Mourning in the time of George III.
Georgian swivel ring as a memorial ring for David Davidson & M. Duncan, dated 1814 & 1827
It is a rare stroke of luck for the antique jeweller and art historian to be able to offer a piece of jewellery that reveals a date by means of an engraving on the inside: this gives a clue as to when it must have existed. In the case of the present ring, it is the date of 31 October 1814, and so the ring takes us back to the time of King George III, who simultaneously ruled the kingdoms of Hanover and Great Britain. The present ring is a mourning jewel of that era. On a shank of reddish gold with structured shoulders is a rotating ring head: it is a so-called "swivel ring". One side of the rectangular ring face shows a disc of red carnelian, while on the other side, protected by a crystal disc, is a field of braided hair surrounded by faceted onyx stones. The artfully braided locks are a final memento of a loved one - in our case, there are actually two people, as the different hair colours indicate. Engravings also tell us the names of both people: "Da[vid] Davidson, Aet[ais suae] 72, Ob[iit] 31 Oct[ober] 1814" we read here in bold letters in the ring rail, while all around the ring head the engraving "M. Duncan, Ob[iit] 23 Oct[ober] 1827 Aet[ais suae] 77" can be found. This is to commemorate David Davidson who died in his 72nd year on 31 October 1814 and M. Duncan who died at the age of 77 on 23 October 1827. Presumably the ring was reworked in 1827 so that it could serve the memory of both persons. Unfortunately, it will probably forever remain hidden in the darkness of history who the persons were, what their relationship was and who ultimately commissioned the ring. The ring, which we have discovered for you in London, gives an intimate insight into a bygone era and touches us with its symbolism to this day.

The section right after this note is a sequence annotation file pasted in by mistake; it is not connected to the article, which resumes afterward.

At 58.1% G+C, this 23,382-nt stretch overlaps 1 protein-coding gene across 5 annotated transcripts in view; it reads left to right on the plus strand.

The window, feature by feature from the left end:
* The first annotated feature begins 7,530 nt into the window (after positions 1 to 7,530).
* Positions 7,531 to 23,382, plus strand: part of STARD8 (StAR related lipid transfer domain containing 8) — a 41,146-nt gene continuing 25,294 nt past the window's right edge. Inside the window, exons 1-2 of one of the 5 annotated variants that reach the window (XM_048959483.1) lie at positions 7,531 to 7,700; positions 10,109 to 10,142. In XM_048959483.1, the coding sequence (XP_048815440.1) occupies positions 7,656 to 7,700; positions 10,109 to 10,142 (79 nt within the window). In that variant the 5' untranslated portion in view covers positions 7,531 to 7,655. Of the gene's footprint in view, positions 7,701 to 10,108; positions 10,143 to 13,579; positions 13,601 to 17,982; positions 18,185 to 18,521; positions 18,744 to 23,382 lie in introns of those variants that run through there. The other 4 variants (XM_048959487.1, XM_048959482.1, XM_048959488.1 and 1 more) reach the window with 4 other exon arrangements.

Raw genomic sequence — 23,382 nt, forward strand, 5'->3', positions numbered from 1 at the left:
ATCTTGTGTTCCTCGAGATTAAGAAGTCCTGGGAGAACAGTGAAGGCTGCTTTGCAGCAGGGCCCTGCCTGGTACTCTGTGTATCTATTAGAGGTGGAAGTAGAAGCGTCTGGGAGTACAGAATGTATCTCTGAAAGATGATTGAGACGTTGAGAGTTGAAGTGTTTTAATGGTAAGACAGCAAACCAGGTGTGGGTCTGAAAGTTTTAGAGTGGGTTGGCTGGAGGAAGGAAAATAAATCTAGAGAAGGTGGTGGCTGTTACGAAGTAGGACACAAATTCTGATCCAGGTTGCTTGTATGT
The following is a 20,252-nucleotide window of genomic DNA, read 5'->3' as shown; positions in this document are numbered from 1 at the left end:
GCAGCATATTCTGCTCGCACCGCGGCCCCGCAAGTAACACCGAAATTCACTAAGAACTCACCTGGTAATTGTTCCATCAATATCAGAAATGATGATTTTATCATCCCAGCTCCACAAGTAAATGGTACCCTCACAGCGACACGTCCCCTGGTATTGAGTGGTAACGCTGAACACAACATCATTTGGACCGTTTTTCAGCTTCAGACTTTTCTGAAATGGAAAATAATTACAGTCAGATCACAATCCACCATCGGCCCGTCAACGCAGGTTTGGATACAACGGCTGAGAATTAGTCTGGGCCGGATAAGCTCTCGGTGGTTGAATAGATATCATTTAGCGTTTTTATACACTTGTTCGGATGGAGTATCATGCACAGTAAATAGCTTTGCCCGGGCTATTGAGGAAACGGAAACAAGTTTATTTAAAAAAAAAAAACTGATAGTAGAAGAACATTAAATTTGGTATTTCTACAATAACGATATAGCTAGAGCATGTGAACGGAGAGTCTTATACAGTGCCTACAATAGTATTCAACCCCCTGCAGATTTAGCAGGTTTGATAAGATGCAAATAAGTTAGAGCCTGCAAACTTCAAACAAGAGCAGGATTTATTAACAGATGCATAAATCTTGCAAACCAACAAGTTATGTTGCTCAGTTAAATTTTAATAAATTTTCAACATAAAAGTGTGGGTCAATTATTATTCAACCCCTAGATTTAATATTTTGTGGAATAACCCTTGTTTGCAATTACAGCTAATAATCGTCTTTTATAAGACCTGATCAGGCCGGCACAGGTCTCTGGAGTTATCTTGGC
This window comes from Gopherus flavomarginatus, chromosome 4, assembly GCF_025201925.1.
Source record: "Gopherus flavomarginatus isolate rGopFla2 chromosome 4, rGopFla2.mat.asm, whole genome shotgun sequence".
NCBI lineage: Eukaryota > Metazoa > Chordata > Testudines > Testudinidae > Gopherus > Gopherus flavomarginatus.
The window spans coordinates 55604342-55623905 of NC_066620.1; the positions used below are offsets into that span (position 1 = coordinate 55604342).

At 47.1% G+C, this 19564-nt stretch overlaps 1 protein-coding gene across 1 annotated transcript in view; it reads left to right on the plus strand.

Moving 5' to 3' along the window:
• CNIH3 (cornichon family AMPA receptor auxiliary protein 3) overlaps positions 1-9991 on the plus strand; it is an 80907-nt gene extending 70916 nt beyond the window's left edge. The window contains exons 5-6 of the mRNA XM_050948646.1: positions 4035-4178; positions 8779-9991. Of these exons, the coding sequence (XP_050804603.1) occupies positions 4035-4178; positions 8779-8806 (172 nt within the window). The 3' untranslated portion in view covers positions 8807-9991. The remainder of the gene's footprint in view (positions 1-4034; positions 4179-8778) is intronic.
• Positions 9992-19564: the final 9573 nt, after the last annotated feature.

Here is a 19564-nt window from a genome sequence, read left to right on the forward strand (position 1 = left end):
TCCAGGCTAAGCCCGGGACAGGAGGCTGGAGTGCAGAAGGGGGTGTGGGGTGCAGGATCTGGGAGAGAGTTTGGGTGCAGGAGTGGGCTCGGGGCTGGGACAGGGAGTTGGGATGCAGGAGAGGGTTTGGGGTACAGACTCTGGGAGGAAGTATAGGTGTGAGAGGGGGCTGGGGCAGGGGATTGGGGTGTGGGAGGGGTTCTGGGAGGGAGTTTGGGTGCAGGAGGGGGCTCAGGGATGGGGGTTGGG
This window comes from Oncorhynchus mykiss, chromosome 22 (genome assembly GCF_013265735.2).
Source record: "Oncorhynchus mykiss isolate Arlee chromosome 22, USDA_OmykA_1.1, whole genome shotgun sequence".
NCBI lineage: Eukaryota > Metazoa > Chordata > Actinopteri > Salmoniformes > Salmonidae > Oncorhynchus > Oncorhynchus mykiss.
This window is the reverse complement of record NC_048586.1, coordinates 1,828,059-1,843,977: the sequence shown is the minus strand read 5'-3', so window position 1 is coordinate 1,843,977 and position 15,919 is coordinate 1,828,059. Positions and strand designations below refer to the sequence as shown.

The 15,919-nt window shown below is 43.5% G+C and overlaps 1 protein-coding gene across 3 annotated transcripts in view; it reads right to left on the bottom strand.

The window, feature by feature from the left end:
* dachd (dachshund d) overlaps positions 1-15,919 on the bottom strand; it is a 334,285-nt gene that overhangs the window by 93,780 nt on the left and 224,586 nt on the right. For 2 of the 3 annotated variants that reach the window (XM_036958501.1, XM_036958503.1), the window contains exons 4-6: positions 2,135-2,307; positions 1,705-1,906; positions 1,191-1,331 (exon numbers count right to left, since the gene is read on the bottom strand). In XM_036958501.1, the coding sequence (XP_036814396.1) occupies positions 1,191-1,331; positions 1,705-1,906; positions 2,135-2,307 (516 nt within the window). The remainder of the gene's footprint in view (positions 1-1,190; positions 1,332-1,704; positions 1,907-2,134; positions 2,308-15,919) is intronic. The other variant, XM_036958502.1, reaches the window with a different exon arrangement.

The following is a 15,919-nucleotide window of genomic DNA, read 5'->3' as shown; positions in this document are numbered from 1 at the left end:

In her publication on Biedermeier jewellery, Munich 1983, on p. 208, Brigitte Marquardt reproduces some pieces of jewellery of the commemorative culture of the 19th century, some of which are made of human hair, and explains their meaning: The processing of hair into pieces of jewellery is based on the meaning of hair as a part of the whole human being, which is, as it were, immortal due to its durability. In popular belief, hair is the seat of the life force.
We want you to be 100% satisfied! For that reason, we examine, describe and photograph all of our jewellery with the utmost care.
You can rely on our years of experience in the trade and our expertise as a professional art historians for reviews of the antique jewellery. As a member of various trader organisations and the British Society of Jewellery Historians, we remain committed to the highest possible degree of accuracy. In our descriptions, we always also indicate any signs of age and defects and never hide them in our photos – this saves you from any unpleasant surprises when your package arrives.
Should you for some reason not be satisfied, please don’t hesitate to contact us so that we can begin to find a solution together. In any case, you can return any article within 30 days and we will refund the full purchase price.
We want you to be 100% satisfied! That’s why we examine, describe and photograph all our jewellery with the utmost care.
If for any reason you are still not satisfied, contact us and we will find a mutual solution immediately. Regardless, you can return any item within 30 days and we will refund you the full purchase price.